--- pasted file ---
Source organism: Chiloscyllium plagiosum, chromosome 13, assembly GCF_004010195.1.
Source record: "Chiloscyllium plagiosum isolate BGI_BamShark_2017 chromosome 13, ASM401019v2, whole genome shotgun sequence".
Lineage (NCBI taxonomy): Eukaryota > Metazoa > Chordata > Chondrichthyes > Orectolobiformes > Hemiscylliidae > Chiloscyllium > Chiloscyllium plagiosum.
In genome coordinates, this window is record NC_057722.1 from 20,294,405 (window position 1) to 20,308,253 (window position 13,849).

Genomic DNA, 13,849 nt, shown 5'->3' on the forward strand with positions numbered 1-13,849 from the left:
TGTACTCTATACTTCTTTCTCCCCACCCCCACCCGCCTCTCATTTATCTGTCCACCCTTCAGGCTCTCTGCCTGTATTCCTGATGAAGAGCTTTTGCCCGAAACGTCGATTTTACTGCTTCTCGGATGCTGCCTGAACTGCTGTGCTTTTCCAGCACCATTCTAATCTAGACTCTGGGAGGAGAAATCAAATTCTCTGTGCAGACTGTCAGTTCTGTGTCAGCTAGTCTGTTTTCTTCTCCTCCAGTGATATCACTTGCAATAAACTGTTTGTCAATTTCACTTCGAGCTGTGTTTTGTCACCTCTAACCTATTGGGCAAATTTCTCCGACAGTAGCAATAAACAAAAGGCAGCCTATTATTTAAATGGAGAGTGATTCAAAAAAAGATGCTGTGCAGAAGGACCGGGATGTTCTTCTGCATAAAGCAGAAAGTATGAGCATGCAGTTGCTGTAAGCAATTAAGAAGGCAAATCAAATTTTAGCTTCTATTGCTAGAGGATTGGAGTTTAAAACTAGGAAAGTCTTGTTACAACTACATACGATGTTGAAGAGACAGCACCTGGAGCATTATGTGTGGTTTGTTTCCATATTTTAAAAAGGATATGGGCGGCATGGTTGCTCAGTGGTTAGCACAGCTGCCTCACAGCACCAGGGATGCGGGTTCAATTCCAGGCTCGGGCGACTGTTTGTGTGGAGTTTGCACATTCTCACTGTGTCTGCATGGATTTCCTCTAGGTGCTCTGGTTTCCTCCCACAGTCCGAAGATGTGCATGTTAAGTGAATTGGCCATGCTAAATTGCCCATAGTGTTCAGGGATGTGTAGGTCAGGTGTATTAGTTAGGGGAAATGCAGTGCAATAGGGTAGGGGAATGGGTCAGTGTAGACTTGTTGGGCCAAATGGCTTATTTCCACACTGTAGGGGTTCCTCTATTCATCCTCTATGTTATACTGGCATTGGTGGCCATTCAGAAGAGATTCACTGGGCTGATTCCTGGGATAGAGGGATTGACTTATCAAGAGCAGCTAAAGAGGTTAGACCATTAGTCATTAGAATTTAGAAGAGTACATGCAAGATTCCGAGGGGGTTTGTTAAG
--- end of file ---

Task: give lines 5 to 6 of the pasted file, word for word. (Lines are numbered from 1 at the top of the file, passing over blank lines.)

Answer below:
Genomic DNA, 13,849 nt, shown 5'->3' on the forward strand with positions numbered 1-13,849 from the left:
TGTACTCTATACTTCTTTCTCCCCACCCCCACCCGCCTCTCATTTATCTGTCCACCCTTCAGGCTCTCTGCCTGTATTCCTGATGAAGAGCTTTTGCCCGAAACGTCGATTTTACTGCTTCTCGGATGCTGCCTGAACTGCTGTGCTTTTCCAGCACCATTCTAATCTAGACTCTGGGAGGAGAAATCAAATTCTCTGTGCAGACTGTCAGTTCTGTGTCAGCTAGTCTGTTTTCTTCTCCTCCAGTGATATCACTTGCAATAAACTGTTTGTCAATTTCACTTCGAGCTGTGTTTTGTCACCTCTAACCTATTGGGCAAATTTCTCCGACAGTAGCAATAAACAAAAGGCAGCCTATTATTTAAATGGAGAGTGATTCAAAAAAAGATGCTGTGCAGAAGGACCGGGATGTTCTTCTGCATAAAGCAGAAAGTATGAGCATGCAGTTGCTGTAAGCAATTAAGAAGGCAAATCAAATTTTAGCTTCTATTGCTAGAGGATTGGAGTTTAAAACTAGGAAAGTCTTGTTACAACTACATACGATGTTGAAGAGACAGCACCTGGAGCATTATGTGTGGTTTGTTTCCATATTTTAAAAAGGATATGGGCGGCATGGTTGCTCAGTGGTTAGCACAGCTGCCTCACAGCACCAGGGATGCGGGTTCAATTCCAGGCTCGGGCGACTGTTTGTGTGGAGTTTGCACATTCTCACTGTGTCTGCATGGATTTCCTCTAGGTGCTCTGGTTTCCTCCCACAGTCCGAAGATGTGCATGTTAAGTGAATTGGCCATGCTAAATTGCCCATAGTGTTCAGGGATGTGTAGGTCAGGTGTATTAGTTAGGGGAAATGCAGTGCAATAGGGTAGGGGAATGGGTCAGTGTAGACTTGTTGGGCCAAATGGCTTATTTCCACACTGTAGGGGTTCCTCTATTCATCCTCTATGTTATACTGGCATTGGTGGCCATTCAGAAGAGATTCACTGGGCTGATTCCTGGGATAGAGGGATTGACTTATCAAGAGCAGCTAAAGAGGTTAGACCATTAGTCATTAGAATTTAGAAGAGTACATGCAAGATTCCGAGGGGGTTTGTTAAG